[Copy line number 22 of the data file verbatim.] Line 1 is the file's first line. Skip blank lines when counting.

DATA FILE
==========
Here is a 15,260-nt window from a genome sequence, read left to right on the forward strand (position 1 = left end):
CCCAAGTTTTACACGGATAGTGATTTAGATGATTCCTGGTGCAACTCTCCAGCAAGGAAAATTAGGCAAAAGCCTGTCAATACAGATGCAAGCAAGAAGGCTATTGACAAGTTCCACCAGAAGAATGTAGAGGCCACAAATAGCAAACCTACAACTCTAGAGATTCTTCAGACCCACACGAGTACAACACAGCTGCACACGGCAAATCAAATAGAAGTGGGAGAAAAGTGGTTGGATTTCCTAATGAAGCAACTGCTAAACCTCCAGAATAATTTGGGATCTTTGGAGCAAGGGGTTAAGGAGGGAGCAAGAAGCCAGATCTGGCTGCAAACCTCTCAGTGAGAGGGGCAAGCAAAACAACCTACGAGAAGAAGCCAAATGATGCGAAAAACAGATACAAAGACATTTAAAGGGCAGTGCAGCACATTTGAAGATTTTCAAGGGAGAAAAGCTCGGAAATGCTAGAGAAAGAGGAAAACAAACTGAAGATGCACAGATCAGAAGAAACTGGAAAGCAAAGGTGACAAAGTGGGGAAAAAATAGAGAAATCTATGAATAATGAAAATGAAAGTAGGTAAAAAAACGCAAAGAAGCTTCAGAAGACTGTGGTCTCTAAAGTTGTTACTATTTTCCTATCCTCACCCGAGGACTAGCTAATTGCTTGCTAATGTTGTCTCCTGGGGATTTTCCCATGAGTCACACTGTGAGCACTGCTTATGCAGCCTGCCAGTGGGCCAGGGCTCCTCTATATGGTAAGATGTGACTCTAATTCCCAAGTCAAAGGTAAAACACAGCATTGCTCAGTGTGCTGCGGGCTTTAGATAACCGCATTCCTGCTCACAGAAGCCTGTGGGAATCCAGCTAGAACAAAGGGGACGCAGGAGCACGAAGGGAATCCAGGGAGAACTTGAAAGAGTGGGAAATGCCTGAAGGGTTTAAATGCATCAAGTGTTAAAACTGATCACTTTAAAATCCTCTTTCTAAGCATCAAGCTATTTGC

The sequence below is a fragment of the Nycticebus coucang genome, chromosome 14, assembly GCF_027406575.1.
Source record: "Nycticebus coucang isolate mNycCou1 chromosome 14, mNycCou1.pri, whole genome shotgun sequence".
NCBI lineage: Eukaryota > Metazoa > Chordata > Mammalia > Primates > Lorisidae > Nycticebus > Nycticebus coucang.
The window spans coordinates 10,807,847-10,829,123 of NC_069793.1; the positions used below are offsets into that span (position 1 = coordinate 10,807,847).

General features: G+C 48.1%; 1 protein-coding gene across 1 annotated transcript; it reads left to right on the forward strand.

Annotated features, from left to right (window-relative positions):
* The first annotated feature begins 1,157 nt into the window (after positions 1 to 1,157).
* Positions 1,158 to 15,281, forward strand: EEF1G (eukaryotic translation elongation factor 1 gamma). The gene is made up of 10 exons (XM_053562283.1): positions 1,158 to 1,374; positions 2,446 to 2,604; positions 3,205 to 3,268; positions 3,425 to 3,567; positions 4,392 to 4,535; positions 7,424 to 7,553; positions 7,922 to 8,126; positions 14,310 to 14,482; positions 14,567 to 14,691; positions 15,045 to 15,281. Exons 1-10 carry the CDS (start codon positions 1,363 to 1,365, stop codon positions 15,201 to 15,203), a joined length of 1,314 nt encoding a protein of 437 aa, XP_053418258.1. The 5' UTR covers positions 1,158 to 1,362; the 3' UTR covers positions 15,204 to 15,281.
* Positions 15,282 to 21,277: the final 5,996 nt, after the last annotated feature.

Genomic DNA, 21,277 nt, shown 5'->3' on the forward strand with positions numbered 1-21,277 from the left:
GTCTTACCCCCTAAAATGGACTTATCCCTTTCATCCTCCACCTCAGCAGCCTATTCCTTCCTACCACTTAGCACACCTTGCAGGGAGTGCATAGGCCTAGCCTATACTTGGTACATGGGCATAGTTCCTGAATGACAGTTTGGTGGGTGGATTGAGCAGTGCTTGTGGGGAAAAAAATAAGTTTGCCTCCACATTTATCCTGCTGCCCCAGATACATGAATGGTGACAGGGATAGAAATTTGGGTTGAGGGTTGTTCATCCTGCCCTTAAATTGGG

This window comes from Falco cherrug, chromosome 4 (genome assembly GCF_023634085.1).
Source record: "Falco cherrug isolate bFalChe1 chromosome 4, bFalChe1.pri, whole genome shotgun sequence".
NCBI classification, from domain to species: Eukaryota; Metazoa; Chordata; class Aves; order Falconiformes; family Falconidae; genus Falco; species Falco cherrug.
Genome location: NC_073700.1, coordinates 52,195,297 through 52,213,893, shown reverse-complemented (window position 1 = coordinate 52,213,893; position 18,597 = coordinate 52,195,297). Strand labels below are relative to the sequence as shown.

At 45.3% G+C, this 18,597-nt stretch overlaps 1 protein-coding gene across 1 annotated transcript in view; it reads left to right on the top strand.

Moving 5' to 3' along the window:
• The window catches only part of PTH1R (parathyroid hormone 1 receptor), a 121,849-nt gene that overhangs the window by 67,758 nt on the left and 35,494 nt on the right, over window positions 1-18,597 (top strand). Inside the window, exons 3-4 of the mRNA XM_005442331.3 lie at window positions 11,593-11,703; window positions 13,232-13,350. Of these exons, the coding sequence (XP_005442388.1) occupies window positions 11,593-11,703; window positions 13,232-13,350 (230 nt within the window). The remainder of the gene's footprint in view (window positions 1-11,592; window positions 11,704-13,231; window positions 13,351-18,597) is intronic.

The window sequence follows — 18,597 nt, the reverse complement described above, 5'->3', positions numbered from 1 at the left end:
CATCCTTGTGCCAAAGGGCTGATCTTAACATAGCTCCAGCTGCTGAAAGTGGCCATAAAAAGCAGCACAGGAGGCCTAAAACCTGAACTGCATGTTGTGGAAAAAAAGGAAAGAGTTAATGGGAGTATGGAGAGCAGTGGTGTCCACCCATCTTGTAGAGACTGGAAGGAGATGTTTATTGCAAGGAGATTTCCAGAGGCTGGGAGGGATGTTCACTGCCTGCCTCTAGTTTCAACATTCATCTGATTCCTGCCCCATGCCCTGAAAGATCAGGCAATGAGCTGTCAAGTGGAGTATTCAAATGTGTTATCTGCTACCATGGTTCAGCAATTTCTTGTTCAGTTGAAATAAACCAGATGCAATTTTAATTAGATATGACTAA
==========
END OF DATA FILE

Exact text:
CATCCTTGTGCCAAAGGGCTGATCTTAACATAGCTCCAGCTGCTGAAAGTGGCCATAAAAAGCAGCACAGGAGGCCTAAAACCTGAACTGCATGTTGTGGAAAAAAAGGAAAGAGTTAATGGGAGTATGGAGAGCAGTGGTGTCCACCCATCTTGTAGAGACTGGAAGGAGATGTTTATTGCAAGGAGATTTCCAGAGGCTGGGAGGGATGTTCACTGCCTGCCTCTAGTTTCAACATTCATCTGATTCCTGCCCCATGCCCTGAAAGATCAGGCAATGAGCTGTCAAGTGGAGTATTCAAATGTGTTATCTGCTACCATGGTTCAGCAATTTCTTGTTCAGTTGAAATAAACCAGATGCAATTTTAATTAGATATGACTAA